Wellness·3 min read

How To Get Good Sleep and Get by Even When You Don’t

How to Get Good Sleep and Get by Even When You Don’t
Design: theSkimm | Photo: Getty Images
July 20, 2020

The Story

Sleep: You don’t know what you’ve got ‘til it’s gone. In a pre-COVID world, around one-third of adults said they’ve suffered from sleep problems. Right now, a restful night may seem like a distant memory. Here are some tips to drift off at night and stay on during the day.

FROM 9 to 5 

The daytime is just as important as the nighttime for a good night’s zzz. Say “lights out” to bad habits and “good morning” to the ones that will leave you more rested: 

For when you barely leave your desk…Go outside. It isn’t just for taking a break. It’s for getting your circadian rhythm—or your body’s internal clock—on track. Your circadian rhythm works together with melatonin (hint: the hormone that makes you tired). When it starts getting dark, that internal clock tells your body to produce more melatonin. Sunlight, on the other hand, suppresses melatonin production and tells your body it’s go time. Studies have shown that getting more sunlight during the day will help even people with insomnia shut down come bedtime. So count those steps during the day to avoid counting sheep later. 

For when you’re sweating the small stuff…

Get in an actual sweat. It won’t blow your mind to read that working out helps you sleep. But it may surprise you that the time of day can make a difference. Some studies have shown that morning workouts are best for deep sleep. One study found that exercise nearly halved the amount of time it took to fall asleep and added about 41 more minutes of sleep at night. When should you avoid a work out? Right before bed. Your increased heart rate will interfere with shut eye. Feel free to use this as an excuse to have a glass of wine instead.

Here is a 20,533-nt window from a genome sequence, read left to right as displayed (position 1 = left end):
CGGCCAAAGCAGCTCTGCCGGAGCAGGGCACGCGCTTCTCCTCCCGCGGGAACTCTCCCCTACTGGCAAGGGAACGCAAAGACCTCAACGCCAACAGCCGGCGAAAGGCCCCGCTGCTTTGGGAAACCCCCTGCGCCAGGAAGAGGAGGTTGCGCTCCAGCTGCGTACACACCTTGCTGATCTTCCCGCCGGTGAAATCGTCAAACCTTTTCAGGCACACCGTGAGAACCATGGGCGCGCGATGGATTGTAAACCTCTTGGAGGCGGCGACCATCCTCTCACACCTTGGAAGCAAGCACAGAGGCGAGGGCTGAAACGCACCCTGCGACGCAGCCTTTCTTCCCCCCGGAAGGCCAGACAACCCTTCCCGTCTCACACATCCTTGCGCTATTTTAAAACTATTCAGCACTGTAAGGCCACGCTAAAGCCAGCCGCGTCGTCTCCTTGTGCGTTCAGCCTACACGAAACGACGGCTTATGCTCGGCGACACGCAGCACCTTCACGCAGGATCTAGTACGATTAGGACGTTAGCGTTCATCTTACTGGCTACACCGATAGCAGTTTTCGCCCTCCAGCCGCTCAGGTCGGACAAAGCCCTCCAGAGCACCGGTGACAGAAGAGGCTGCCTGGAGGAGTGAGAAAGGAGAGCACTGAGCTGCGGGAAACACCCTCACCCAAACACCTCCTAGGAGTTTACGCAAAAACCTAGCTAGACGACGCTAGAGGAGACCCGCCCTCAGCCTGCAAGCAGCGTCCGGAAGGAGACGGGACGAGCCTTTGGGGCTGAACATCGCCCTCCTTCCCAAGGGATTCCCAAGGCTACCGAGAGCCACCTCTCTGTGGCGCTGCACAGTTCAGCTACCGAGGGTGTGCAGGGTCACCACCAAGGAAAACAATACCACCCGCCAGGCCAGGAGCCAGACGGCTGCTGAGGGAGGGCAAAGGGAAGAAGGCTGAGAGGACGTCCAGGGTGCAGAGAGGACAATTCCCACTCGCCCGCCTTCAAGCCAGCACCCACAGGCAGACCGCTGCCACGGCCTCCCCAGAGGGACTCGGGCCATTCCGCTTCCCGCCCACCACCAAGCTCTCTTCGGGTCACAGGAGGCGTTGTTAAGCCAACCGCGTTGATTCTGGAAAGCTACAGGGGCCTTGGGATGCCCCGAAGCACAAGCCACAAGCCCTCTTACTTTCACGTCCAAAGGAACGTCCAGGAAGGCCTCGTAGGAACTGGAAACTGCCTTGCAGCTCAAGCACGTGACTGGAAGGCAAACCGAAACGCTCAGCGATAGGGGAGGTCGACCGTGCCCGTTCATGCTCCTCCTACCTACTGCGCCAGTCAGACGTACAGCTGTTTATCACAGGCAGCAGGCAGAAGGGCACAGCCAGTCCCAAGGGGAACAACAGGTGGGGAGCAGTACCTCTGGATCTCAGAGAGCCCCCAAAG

For when you’re meal planning…

Cut your afternoon cup of coffee. Obvious. Eat some kiwi to help you sleep. Not so obvious. Turns out, the foods you choose to eat can make a difference in your sleep. Foods that contain melatonin—including cherries, bananas, kiwis, pineapple, and orange juice—can help ease you into bed. 


What happens in bed doesn’t stay there. Despite trying all of the above, there will be some nights where you can’t get to sleep quickly enough. Enter: damage control. Here are some ways to cope after a night of tossing and turning (and scrolling and stalking)...

For when you’re too tired to remember to eat…

Fuel up. Food is fuel. And fuel is your friend. When you’re super tired, you need to eat super regularly. One option is to skip the three large meals and instead eat something smaller every two to three hours. Let’s call them power snacks. Here are some of the best options: Bananas, fish, brown rice, sweet potatoes, apples, yogurt, and dark chocolate should all stay on your “to-eat” list. 

For when your eyes are closing in the afternoon meeting...

Power nap. Like the snacks, a power nap will give you a much-needed kick—since getting seven to nine hours of sleep is just not realistic for a lot of people, especially new parents. And no, your body doesn’t quite 'get used to' getting less sleep. Instead of taking that afternoon social media break, take a 20 minute nap if you can. 20 minutes will get you into the first stages of sleep and help you feel refreshed afterwards. 

For when you want to make sure it doesn’t happen again…

Track yourself before you wreck yourself. Get a sleep tracker like a Withings watch or a Whoop so that you can see exactly how long and how deep you’ve been sleeping. 


Good sleep is one of the foundations of your waking life. “Sleep on it” isn’t just an excuse to procrastinate a decision—it’s the first step to feeling refreshed and in control.

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